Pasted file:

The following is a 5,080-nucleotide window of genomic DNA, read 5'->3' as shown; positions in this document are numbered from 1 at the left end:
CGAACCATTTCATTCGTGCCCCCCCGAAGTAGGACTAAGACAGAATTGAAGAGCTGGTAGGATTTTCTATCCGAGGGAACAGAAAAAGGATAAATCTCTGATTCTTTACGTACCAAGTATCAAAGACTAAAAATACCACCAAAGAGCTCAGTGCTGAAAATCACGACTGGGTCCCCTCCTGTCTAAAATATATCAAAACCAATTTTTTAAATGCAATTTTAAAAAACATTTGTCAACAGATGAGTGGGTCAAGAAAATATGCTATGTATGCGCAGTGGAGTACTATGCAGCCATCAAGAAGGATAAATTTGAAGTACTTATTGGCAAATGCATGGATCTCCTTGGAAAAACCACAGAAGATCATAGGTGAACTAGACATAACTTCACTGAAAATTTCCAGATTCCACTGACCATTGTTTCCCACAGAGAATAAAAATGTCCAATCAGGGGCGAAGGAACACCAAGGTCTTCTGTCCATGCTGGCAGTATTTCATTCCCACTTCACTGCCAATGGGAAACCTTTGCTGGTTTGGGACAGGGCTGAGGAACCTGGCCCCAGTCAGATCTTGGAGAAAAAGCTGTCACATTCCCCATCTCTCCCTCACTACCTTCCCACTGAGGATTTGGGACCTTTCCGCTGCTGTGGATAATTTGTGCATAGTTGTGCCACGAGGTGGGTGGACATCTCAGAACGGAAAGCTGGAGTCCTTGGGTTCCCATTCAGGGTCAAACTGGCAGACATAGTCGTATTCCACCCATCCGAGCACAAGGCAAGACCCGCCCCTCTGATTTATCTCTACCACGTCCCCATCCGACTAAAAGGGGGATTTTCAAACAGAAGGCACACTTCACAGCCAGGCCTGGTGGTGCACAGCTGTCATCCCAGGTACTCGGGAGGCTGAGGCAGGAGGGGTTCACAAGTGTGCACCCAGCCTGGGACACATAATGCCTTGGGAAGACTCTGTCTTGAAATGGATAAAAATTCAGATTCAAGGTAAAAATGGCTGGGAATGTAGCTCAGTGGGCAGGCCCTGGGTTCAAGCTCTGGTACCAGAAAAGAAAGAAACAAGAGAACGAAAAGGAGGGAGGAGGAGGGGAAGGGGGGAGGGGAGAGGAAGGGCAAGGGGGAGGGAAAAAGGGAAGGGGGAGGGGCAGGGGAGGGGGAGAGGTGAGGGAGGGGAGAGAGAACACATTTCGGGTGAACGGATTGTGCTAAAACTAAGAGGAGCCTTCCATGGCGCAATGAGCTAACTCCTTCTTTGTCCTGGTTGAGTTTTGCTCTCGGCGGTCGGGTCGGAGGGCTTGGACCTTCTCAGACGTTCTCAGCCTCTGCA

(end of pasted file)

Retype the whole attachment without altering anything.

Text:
The following is a 5,080-nucleotide window of genomic DNA, read 5'->3' as shown; positions in this document are numbered from 1 at the left end:
CGAACCATTTCATTCGTGCCCCCCCGAAGTAGGACTAAGACAGAATTGAAGAGCTGGTAGGATTTTCTATCCGAGGGAACAGAAAAAGGATAAATCTCTGATTCTTTACGTACCAAGTATCAAAGACTAAAAATACCACCAAAGAGCTCAGTGCTGAAAATCACGACTGGGTCCCCTCCTGTCTAAAATATATCAAAACCAATTTTTTAAATGCAATTTTAAAAAACATTTGTCAACAGATGAGTGGGTCAAGAAAATATGCTATGTATGCGCAGTGGAGTACTATGCAGCCATCAAGAAGGATAAATTTGAAGTACTTATTGGCAAATGCATGGATCTCCTTGGAAAAACCACAGAAGATCATAGGTGAACTAGACATAACTTCACTGAAAATTTCCAGATTCCACTGACCATTGTTTCCCACAGAGAATAAAAATGTCCAATCAGGGGCGAAGGAACACCAAGGTCTTCTGTCCATGCTGGCAGTATTTCATTCCCACTTCACTGCCAATGGGAAACCTTTGCTGGTTTGGGACAGGGCTGAGGAACCTGGCCCCAGTCAGATCTTGGAGAAAAAGCTGTCACATTCCCCATCTCTCCCTCACTACCTTCCCACTGAGGATTTGGGACCTTTCCGCTGCTGTGGATAATTTGTGCATAGTTGTGCCACGAGGTGGGTGGACATCTCAGAACGGAAAGCTGGAGTCCTTGGGTTCCCATTCAGGGTCAAACTGGCAGACATAGTCGTATTCCACCCATCCGAGCACAAGGCAAGACCCGCCCCTCTGATTTATCTCTACCACGTCCCCATCCGACTAAAAGGGGGATTTTCAAACAGAAGGCACACTTCACAGCCAGGCCTGGTGGTGCACAGCTGTCATCCCAGGTACTCGGGAGGCTGAGGCAGGAGGGGTTCACAAGTGTGCACCCAGCCTGGGACACATAATGCCTTGGGAAGACTCTGTCTTGAAATGGATAAAAATTCAGATTCAAGGTAAAAATGGCTGGGAATGTAGCTCAGTGGGCAGGCCCTGGGTTCAAGCTCTGGTACCAGAAAAGAAAGAAACAAGAGAACGAAAAGGAGGGAGGAGGAGGGGAAGGGGGGAGGGGAGAGGAAGGGCAAGGGGGAGGGAAAAAGGGAAGGGGGAGGGGCAGGGGAGGGGGAGAGGTGAGGGAGGGGAGAGAGAACACATTTCGGGTGAACGGATTGTGCTAAAACTAAGAGGAGCCTTCCATGGCGCAATGAGCTAACTCCTTCTTTGTCCTGGTTGAGTTTTGCTCTCGGCGGTCGGGTCGGAGGGCTTGGACCTTCTCAGACGTTCTCAGCCTCTGCA